Yingyi Ma is a Professor of Sociology, a Senior Research Associate at the Center for Policy Research, and Director of Asian/Asian American Studies. Dr. Ma is a Public Intellectual Fellow (2019 – 2020) for the National Committee of Us-China Relations. She was the Inaugural O’Hanley Faculty Scholar (2014 – 2017) in Maxwell School. Dr. Ma obtained her Ph.D. in sociology at Johns Hopkins University in 2007.
Dr. Ma is a sociologist of education and migration. Her new book published by Columbia University Press, Ambitious and Anxious: How Chinese Undergraduates Succeed and Struggle in American Higher Education, offers a multifaceted analysis of the wave of Chinese college students across American higher education based on research in both Chinese high schools and U.S. institutions. The overarching argument is that their experiences embody the duality of ambition and anxiety that arises from transformative social changes in China. In the end, it offers some policy implications in terms of what American higher education needs to know about Chinese students ranging from recruitment to student experiences to career services.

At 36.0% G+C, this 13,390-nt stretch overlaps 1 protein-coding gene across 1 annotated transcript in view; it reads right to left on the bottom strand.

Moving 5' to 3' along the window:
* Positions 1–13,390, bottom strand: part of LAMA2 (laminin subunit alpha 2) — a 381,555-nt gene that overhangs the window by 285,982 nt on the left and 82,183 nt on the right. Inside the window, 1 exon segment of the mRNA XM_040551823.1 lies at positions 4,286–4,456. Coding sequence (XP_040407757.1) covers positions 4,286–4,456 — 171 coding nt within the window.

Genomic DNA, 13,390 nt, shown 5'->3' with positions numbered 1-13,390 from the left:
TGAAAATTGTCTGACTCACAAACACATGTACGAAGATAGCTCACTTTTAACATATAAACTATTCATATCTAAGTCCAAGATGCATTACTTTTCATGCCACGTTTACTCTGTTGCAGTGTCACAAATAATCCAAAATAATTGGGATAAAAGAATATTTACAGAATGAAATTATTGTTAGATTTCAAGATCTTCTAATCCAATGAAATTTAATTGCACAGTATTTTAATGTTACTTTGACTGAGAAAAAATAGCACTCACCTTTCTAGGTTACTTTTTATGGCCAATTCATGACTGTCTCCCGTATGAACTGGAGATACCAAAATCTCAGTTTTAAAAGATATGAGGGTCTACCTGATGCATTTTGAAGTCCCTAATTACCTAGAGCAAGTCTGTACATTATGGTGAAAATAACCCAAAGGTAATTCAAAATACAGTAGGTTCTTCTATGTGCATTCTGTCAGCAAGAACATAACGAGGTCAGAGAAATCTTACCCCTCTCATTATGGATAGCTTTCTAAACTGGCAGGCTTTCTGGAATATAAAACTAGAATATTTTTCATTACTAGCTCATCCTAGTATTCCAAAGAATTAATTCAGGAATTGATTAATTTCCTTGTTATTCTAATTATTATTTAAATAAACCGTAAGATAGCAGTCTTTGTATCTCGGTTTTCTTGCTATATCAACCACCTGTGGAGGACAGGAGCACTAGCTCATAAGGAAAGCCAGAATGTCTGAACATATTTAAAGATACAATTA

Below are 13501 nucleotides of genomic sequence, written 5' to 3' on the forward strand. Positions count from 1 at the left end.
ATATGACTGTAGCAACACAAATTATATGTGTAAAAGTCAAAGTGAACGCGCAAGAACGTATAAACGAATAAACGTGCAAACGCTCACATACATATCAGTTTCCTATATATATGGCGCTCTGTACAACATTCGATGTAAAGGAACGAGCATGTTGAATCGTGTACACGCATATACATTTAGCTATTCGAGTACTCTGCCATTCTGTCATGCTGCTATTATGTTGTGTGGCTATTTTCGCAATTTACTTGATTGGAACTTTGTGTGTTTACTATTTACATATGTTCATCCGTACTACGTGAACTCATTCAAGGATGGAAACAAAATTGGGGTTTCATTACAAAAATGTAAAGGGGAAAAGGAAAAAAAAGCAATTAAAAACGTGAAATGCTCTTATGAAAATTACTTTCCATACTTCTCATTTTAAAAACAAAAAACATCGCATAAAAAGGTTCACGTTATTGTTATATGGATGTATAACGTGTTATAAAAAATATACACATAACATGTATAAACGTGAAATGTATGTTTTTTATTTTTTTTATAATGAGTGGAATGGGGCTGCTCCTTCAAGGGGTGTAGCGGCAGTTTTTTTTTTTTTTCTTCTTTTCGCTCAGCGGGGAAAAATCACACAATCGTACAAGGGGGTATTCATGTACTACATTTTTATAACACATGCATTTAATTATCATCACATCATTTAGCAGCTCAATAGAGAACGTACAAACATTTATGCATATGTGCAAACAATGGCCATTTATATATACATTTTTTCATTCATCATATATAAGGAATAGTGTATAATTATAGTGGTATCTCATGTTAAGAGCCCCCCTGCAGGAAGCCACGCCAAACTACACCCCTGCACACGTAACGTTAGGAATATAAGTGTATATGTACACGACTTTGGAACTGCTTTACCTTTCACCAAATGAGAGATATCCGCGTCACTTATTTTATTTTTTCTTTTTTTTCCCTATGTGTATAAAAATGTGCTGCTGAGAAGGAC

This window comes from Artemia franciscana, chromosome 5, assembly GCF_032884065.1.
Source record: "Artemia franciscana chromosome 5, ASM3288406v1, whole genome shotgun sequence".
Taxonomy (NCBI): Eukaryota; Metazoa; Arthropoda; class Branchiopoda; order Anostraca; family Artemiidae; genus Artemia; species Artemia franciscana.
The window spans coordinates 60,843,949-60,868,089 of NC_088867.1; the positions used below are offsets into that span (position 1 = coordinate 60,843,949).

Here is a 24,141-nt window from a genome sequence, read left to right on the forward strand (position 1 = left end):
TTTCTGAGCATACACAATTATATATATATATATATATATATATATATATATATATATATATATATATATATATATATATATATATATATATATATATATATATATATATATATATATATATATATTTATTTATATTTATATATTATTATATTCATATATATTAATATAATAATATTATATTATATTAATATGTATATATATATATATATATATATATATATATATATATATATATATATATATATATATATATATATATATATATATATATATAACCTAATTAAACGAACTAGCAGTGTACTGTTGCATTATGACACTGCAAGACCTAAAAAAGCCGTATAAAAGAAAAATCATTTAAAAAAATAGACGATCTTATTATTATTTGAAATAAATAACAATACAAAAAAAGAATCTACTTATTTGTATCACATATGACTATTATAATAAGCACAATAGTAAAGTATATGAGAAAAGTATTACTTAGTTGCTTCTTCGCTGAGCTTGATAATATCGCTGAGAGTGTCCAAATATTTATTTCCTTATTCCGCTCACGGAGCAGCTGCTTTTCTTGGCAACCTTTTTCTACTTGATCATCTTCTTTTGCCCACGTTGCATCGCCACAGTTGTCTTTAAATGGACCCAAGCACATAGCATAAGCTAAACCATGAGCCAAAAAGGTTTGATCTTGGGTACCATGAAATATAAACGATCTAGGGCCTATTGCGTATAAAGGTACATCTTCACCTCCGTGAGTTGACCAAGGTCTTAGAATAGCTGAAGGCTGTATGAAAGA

Her co-edited book, Learning and Living Globalization: Understanding International Students from Asia in American Universities (Springer, 2017), won the best book award honorable mention from the Comparative and International Education Association’s Study Abroad and International Students section.
Another line of her work examines who study what and why, and the labor market consequences of educational choices. This line of research has been funded by the National Science Foundation, Alfred Sloan Foundation, and the Association of Institutional Research. It results in peer-reviewed journal articles published in The Review of Higher Education, Social Science Quarterly, Frontiers of Education in China, Research in Sociology of Education, the Social Science Journal, and Sociological Perspectives, among others. These findings have been covered by CNN, NPR, USA Today, Inside Higher Ed, Education Week, and Diverse: Issues in Higher Education.